Like the characters he portrayed, the protagonists in my films take a strong stand on issues they believe in. But the way I treated the issues and created the characters are different from MGR films.
How did you become a filmmaker from being an admirer of MGR films?
Though I was an admirer of MGR films, ideologically I was with [Tamil rationalist leader] Periyar [EV Ramaswamy Naicker] and Karl Marx. Because of my interest in films, I joined the well known editor B Lenin as his assistant in all his short films. I also worked with late Malayalam director Bharatan and KR's fims.
How much did your ideology help you in filmmaking?
Even if I have a good story and an ideology to portray, if I don't have the technique to present it, my film will be a zero. Similarly, without an ideology and with just technical excellence, your film will have no soul or depth. To create a good art form, you need both in the right proportions. I feel the best filmmakers came from Kerala and West Bengal because they follow the Marxian ideology.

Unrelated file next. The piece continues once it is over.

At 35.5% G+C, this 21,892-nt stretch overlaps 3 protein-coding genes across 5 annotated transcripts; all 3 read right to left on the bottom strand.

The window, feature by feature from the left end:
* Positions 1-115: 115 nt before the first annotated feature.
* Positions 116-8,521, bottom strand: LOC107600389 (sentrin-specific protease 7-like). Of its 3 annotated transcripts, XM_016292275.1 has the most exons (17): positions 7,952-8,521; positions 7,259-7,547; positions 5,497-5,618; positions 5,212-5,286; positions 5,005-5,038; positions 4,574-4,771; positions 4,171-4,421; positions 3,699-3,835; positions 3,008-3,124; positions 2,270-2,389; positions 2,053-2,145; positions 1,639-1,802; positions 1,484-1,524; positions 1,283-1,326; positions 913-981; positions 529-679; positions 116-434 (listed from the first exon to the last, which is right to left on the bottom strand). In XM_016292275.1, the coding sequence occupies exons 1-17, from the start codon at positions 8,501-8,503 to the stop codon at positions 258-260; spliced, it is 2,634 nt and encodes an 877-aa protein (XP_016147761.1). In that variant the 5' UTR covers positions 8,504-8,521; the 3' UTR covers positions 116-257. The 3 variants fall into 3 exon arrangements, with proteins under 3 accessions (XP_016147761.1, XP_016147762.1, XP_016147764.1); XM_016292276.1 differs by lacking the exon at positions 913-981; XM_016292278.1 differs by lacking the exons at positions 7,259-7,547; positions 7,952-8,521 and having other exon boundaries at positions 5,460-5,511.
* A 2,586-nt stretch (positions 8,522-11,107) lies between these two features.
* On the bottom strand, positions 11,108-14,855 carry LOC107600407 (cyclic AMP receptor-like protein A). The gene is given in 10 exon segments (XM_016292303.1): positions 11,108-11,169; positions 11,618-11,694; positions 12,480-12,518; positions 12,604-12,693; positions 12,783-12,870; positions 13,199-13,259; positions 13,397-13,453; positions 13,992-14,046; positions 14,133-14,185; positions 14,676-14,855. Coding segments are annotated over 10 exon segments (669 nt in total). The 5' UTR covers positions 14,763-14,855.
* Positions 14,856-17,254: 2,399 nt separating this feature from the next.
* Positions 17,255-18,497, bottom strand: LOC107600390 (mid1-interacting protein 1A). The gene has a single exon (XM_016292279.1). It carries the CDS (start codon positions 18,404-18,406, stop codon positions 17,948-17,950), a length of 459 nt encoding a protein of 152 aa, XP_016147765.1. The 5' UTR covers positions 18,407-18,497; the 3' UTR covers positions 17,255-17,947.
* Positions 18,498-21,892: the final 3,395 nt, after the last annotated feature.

How did Iyarkai happen? How did you get the idea to have a ship as a background and a woman waiting for her man to return from his journey?
I grew up on the sands of Marina beach (in Chennai). My friends were fishermen's children. I have also worked in the harbour. Many of my friends and their fathers, uncles, brothers used to go sailing for six months at a stretch, and stay with their families for a month. The people I knew were not educated but after the trip, they would tell us stories about what happened in Russia, Germany, the West Indies, etc. They may be uneducated but their knowledge of the world and the affairs of the world were amazing.
Actually, the story of Iyarkai was about an uncle of a friend whose ship sank in the Mediterranean Sea. He had got married just before embarking on the voyage. He had given us a treat the day before he left and told us that it would be his last trip as he wanted to settle down when he returned. His body was not recovered and his wife still waits for him to come back.
I thought you were influenced by a Hollywood film...